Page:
Spend this Friendsgiving season with friends in a new and exciting way.
Multimedia reporter Jade Eilers shares the best way to spend time with your friends during the Thanksgiving season in a celebration they call “Friendsgiving”.
“Almost everyone will have someone at the dinner table — whether it be your weird cousin, your aggressively racist pee-paw or your fire and brimstone, Westboro-lite aunt Karen — who will not hesitate to say something out of pocket.”
Multimedia reporter Maeve Van Etten reports on the vaccination booster clinic on campus, and multimedia reporter Veronica Smith asks students some questions about Thanksgiving.
With Thanksgiving break quickly approaching, many students are opting to host “Friendsgiving” parties with their close friends in order to recreate the holiday that most spend with family.
Photo caption: Traditional Thanksgiving dishes. Photo courtesy of Serious Eats. KIRAN BRAR | OPINION COLUMNIST | firstname.lastname@example.org In the spirit of the holiday season, I thought it would be fitting to give my unsolicited reviews on Thanksgiving dishes. However, this food review is a little unlike ones that I have written for my 317 Eats…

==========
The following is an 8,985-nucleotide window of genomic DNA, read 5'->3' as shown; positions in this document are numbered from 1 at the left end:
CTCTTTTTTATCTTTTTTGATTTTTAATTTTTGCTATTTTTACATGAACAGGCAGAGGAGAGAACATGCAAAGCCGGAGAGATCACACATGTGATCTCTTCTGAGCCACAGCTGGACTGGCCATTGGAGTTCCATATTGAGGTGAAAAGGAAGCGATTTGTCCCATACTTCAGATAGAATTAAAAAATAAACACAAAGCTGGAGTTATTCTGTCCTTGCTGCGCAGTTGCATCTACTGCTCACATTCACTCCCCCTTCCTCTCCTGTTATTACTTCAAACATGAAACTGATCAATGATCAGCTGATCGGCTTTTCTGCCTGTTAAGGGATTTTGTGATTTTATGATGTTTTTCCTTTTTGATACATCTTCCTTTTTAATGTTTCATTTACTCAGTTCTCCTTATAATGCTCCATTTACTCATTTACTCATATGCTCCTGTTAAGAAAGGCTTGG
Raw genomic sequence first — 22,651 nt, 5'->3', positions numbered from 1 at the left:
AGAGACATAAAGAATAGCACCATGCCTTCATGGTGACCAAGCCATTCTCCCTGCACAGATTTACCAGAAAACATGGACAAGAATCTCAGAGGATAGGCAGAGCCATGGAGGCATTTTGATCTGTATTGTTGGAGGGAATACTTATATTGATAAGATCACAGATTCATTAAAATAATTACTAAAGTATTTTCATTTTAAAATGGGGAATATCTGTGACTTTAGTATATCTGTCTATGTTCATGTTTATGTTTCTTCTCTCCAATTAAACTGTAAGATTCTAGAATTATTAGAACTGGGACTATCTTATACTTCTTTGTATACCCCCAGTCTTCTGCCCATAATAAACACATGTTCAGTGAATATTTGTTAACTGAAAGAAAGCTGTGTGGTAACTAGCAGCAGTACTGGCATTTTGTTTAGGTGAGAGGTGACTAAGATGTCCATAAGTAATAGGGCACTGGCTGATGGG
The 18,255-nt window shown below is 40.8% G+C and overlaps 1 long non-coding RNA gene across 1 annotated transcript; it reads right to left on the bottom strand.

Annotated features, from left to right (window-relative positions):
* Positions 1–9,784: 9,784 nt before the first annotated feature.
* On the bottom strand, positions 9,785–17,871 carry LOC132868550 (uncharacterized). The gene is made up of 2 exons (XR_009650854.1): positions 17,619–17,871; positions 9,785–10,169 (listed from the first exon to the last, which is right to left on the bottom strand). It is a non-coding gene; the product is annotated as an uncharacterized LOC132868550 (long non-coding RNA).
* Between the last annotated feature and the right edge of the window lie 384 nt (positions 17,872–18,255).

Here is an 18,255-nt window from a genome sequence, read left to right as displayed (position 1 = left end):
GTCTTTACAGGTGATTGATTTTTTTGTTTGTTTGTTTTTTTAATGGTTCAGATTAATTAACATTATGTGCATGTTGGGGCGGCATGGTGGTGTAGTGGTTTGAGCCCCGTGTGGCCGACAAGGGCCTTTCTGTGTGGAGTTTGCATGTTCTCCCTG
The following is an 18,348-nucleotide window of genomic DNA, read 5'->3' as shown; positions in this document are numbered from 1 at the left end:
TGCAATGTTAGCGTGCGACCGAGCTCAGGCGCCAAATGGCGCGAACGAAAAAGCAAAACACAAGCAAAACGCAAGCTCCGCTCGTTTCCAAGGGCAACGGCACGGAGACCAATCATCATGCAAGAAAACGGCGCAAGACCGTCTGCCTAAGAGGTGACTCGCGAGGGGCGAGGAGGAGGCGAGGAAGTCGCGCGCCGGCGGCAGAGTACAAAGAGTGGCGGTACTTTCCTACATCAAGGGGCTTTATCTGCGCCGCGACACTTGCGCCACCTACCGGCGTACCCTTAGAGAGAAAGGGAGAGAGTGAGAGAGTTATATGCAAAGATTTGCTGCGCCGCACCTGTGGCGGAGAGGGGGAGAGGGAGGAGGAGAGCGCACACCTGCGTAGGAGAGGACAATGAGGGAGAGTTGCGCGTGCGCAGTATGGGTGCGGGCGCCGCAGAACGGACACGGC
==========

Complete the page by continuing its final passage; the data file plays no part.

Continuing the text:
Multimedia reporter Veronica Smith asks Butler students about their favorite Thanksgiving foods, traditions, and more.
After being informed there would be no exit testing before break, some students started making a plan to stay safe before returning home.
I think you should skip your family’s Thanksgiving and come to my Friendsgiving instead. It’s Bring Your Own Mask, and there will be more than enough food to go around. Fair warning though, if a Thanksgiving dinner that is both gluten- and meat-free is more offensive to you than your distant cousins’ political beliefs, you may just want to bite the bullet and go home instead.
Social Media Manager Douglas Roche III ranks the dishes that will be present at his family’s Thanksgiving table.